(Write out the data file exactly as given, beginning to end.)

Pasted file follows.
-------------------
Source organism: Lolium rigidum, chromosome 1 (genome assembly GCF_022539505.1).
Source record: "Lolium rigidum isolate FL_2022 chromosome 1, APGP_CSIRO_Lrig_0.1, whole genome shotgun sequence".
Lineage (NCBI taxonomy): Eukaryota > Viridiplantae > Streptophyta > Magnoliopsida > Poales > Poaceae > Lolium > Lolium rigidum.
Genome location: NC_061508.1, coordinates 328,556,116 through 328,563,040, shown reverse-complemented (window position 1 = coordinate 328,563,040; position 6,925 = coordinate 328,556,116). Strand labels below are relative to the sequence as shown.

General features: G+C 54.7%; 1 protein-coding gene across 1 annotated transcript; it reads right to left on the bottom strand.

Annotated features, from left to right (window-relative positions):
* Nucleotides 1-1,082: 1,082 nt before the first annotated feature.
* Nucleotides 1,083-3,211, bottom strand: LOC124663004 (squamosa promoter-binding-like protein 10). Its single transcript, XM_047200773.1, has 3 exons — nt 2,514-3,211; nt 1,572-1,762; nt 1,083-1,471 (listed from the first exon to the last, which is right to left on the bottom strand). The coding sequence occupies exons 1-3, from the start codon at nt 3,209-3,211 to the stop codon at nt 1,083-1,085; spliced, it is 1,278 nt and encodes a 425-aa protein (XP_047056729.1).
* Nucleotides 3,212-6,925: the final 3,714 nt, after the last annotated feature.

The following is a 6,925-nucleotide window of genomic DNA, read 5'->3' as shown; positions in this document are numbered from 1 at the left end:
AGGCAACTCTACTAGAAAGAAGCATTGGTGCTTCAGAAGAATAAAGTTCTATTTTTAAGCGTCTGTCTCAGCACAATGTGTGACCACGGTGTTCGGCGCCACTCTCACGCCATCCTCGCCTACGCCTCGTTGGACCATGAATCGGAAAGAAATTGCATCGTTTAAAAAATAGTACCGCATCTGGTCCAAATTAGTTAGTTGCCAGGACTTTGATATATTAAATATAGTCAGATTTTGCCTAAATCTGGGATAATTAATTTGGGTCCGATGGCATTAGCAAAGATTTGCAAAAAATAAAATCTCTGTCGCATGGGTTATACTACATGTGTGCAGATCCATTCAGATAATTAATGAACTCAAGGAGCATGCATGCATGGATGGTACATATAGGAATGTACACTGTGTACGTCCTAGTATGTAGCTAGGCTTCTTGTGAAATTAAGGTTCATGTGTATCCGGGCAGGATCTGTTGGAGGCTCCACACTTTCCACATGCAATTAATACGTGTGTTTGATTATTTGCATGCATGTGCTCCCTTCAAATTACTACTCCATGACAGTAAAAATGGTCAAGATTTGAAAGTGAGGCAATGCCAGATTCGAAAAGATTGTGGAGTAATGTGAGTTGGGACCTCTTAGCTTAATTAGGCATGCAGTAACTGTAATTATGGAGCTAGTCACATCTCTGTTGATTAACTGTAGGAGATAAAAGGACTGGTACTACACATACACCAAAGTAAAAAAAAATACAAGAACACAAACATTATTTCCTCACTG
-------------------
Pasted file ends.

Source organism: Lolium rigidum, chromosome 1 (genome assembly GCF_022539505.1).
Source record: "Lolium rigidum isolate FL_2022 chromosome 1, APGP_CSIRO_Lrig_0.1, whole genome shotgun sequence".
Lineage (NCBI taxonomy): Eukaryota > Viridiplantae > Streptophyta > Magnoliopsida > Poales > Poaceae > Lolium > Lolium rigidum.
Genome location: NC_061508.1, coordinates 328,556,116 through 328,563,040, shown reverse-complemented (window position 1 = coordinate 328,563,040; position 6,925 = coordinate 328,556,116). Strand labels below are relative to the sequence as shown.

General features: G+C 54.7%; 1 protein-coding gene across 1 annotated transcript; it reads right to left on the bottom strand.

Annotated features, from left to right (window-relative positions):
* Nucleotides 1-1,082: 1,082 nt before the first annotated feature.
* Nucleotides 1,083-3,211, bottom strand: LOC124663004 (squamosa promoter-binding-like protein 10). Its single transcript, XM_047200773.1, has 3 exons — nt 2,514-3,211; nt 1,572-1,762; nt 1,083-1,471 (listed from the first exon to the last, which is right to left on the bottom strand). The coding sequence occupies exons 1-3, from the start codon at nt 3,209-3,211 to the stop codon at nt 1,083-1,085; spliced, it is 1,278 nt and encodes a 425-aa protein (XP_047056729.1).
* Nucleotides 3,212-6,925: the final 3,714 nt, after the last annotated feature.

The following is a 6,925-nucleotide window of genomic DNA, read 5'->3' as shown; positions in this document are numbered from 1 at the left end:
AGGCAACTCTACTAGAAAGAAGCATTGGTGCTTCAGAAGAATAAAGTTCTATTTTTAAGCGTCTGTCTCAGCACAATGTGTGACCACGGTGTTCGGCGCCACTCTCACGCCATCCTCGCCTACGCCTCGTTGGACCATGAATCGGAAAGAAATTGCATCGTTTAAAAAATAGTACCGCATCTGGTCCAAATTAGTTAGTTGCCAGGACTTTGATATATTAAATATAGTCAGATTTTGCCTAAATCTGGGATAATTAATTTGGGTCCGATGGCATTAGCAAAGATTTGCAAAAAATAAAATCTCTGTCGCATGGGTTATACTACATGTGTGCAGATCCATTCAGATAATTAATGAACTCAAGGAGCATGCATGCATGGATGGTACATATAGGAATGTACACTGTGTACGTCCTAGTATGTAGCTAGGCTTCTTGTGAAATTAAGGTTCATGTGTATCCGGGCAGGATCTGTTGGAGGCTCCACACTTTCCACATGCAATTAATACGTGTGTTTGATTATTTGCATGCATGTGCTCCCTTCAAATTACTACTCCATGACAGTAAAAATGGTCAAGATTTGAAAGTGAGGCAATGCCAGATTCGAAAAGATTGTGGAGTAATGTGAGTTGGGACCTCTTAGCTTAATTAGGCATGCAGTAACTGTAATTATGGAGCTAGTCACATCTCTGTTGATTAACTGTAGGAGATAAAAGGACTGGTACTACACATACACCAAAGTAAAAAAAAATACAAGAACACAAACATTATTTCCTCACTG